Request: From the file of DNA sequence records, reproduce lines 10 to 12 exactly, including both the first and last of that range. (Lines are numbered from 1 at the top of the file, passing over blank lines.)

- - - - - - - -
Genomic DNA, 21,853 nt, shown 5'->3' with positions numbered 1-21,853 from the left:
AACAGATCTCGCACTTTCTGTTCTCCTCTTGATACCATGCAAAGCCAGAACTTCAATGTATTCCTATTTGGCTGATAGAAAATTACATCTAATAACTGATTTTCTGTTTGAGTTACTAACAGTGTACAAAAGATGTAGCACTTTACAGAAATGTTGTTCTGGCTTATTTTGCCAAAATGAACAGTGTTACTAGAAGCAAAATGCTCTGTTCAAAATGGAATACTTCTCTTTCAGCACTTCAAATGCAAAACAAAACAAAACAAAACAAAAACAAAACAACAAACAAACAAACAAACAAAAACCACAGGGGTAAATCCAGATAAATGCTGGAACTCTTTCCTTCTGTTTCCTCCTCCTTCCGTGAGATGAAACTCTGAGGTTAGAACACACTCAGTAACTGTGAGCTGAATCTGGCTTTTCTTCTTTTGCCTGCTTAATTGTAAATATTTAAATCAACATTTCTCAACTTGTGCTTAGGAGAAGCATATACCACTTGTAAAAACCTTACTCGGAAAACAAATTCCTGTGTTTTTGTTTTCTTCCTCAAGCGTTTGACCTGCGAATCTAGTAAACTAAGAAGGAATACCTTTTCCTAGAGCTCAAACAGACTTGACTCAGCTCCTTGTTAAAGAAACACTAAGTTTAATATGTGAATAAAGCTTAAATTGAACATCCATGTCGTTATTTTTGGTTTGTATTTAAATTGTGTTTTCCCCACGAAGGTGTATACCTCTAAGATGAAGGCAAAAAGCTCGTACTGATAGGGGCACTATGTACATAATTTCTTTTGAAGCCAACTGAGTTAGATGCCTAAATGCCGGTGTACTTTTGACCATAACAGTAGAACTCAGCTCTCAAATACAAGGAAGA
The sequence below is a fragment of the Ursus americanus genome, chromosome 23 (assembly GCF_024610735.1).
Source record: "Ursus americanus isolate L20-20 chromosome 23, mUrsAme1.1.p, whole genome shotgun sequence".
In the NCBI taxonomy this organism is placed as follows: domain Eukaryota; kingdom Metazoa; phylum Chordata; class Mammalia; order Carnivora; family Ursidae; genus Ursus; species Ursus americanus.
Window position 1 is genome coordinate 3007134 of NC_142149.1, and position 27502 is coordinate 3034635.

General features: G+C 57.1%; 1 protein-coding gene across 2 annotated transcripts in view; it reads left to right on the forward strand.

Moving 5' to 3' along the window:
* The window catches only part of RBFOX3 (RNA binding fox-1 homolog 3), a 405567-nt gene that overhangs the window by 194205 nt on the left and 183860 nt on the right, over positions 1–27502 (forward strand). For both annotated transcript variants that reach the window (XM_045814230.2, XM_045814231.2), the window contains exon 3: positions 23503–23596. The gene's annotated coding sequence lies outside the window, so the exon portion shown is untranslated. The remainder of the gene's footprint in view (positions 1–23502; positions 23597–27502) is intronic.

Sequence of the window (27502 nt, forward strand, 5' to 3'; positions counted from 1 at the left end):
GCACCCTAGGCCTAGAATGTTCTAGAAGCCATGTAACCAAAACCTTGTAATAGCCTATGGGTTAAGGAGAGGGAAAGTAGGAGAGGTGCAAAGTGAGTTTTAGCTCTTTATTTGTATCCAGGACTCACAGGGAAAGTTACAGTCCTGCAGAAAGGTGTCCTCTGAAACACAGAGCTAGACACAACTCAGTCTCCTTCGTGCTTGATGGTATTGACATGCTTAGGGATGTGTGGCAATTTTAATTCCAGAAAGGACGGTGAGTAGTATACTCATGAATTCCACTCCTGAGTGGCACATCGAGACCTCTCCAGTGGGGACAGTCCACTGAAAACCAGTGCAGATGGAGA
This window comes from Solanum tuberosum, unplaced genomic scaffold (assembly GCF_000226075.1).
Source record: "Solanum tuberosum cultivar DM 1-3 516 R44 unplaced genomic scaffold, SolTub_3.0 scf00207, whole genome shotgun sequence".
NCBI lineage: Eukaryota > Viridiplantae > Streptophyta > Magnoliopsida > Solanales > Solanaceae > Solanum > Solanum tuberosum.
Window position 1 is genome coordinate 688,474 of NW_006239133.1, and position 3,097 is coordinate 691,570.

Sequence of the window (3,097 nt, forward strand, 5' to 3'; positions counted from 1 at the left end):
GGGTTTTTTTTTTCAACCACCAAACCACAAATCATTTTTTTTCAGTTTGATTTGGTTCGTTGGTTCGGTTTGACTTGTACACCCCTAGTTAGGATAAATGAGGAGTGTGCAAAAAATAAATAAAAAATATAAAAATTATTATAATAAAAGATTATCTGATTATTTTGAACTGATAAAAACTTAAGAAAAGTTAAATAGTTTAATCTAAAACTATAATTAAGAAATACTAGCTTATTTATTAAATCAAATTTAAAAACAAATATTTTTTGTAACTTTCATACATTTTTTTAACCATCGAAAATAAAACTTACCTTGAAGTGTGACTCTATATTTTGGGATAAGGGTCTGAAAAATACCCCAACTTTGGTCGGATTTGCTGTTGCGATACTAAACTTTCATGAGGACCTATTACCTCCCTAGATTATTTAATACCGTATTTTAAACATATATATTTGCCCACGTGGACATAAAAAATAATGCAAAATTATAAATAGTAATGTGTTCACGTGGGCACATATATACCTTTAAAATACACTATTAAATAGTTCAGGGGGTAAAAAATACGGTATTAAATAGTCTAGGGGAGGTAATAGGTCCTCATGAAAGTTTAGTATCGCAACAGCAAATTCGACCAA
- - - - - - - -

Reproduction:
Sequence of the window (27502 nt, forward strand, 5' to 3'; positions counted from 1 at the left end):
GCACCCTAGGCCTAGAATGTTCTAGAAGCCATGTAACCAAAACCTTGTAATAGCCTATGGGTTAAGGAGAGGGAAAGTAGGAGAGGTGCAAAGTGAGTTTTAGCTCTTTATTTGTATCCAGGACTCACAGGGAAAGTTACAGTCCTGCAGAAAGGTGTCCTCTGAAACACAGAGCTAGACACAACTCAGTCTCCTTCGTGCTTGATGGTATTGACATGCTTAGGGATGTGTGGCAATTTTAATTCCAGAAAGGACGGTGAGTAGTATACTCATGAATTCCACTCCTGAGTGGCACATCGAGACCTCTCCAGTGGGGACAGTCCACTGAAAACCAGTGCAGATGGAGA
This window comes from Solanum tuberosum, unplaced genomic scaffold (assembly GCF_000226075.1).